Q: How was the officiating?

A: Another great question! It was fine (by Big Ten standards) for the Purdue game, but it was horrible (by any standards) for the UNC game. There were 5-6 absolutely terrible calls in a short (5 minute) period, all against Michigan. I know it seems weird to complain about bad calls in a 17-point blow-out, but with some decent officiating, this was a 30-point win. Throw in some reasonable free-throw shooting, and Michigan wins by 40 points. Michigan played that much better than UNC.

Q: Bad free-throw shooting?

A: Terrible, just terrible. Michigan was 11-for-23 (47.8) shooting free throws vs. UNC. Many of those misses were on the front end of “one-and-one” situations. It was a good thing that UM was dominating in other areas (defense and 3-point shooting) to make up for a lousy night at the free throw line.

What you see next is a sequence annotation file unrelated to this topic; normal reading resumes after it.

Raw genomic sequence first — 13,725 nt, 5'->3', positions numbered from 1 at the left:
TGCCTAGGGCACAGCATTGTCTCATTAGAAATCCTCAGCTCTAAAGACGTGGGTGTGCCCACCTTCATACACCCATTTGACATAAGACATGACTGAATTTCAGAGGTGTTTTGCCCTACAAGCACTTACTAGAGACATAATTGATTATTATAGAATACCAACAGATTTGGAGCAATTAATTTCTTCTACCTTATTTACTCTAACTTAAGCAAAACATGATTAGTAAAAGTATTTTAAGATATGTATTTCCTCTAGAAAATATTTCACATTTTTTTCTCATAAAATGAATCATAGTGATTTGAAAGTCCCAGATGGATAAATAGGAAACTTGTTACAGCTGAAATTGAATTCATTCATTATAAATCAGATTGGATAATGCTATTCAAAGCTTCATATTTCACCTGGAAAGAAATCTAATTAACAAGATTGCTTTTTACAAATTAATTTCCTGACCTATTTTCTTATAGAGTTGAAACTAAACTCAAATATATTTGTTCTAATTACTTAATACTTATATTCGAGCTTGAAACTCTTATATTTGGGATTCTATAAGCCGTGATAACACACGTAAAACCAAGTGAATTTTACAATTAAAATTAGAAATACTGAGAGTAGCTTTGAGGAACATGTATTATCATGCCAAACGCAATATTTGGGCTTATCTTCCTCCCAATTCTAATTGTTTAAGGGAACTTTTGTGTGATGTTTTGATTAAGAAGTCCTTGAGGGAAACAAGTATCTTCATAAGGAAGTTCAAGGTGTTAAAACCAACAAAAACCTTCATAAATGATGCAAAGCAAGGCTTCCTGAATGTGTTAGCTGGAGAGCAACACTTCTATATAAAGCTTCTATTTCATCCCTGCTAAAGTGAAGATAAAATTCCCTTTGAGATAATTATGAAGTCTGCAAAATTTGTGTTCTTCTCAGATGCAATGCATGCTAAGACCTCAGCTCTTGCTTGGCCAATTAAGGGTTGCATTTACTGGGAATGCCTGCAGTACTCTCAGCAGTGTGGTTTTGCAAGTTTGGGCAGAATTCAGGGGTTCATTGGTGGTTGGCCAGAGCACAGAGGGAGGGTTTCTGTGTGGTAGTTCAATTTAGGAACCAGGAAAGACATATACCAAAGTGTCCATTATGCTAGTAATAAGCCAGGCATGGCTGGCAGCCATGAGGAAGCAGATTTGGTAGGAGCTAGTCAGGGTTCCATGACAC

Oh, and just to mess with our heads, Michigan shot free throws brilliantly vs. Purdue: 11-for-13 (84.6%).

Q: How were the rest of the stats?

A: Other than free-throw shooting in the UNC game, the rest of the stats were fine:

Overall shooting

31-for-54 (57.4%) vs. UNC

26-for-55 (47.3%) vs. Purdue

3-point shooting

11-for-22 (50.0%) vs. UNC

13-for-26 (50.0%) vs. Purdue

Free throw shooting

11-for-23 (47.8%) vs. UNC

11-for-13 (84.6%) vs. Purdue

Michigan got hammered on the boards vs. UNC (43-31), but out-rebounded Purdue (36-33).

Michigan won the turnover battle vs. UNC (7-10), but lost the battle to Purdue (11-9).

Complete stats here: UNC
Purdue

Q: Who looked good for Michigan?

A: Several players had a good week:

  • Ignas Brazdeikis hit double figures in both games (24 points vs. UNC and 12 points vs. Purdue), and shot well: 9-for-13 (2-for-4 from 3-point range) vs. UNC and 4-for-7 (2-for-3 from 3-point range) vs. Purdue. His 24 points vs. UNC were a new career high, and his 3rd game in a row scoring 20 or more points.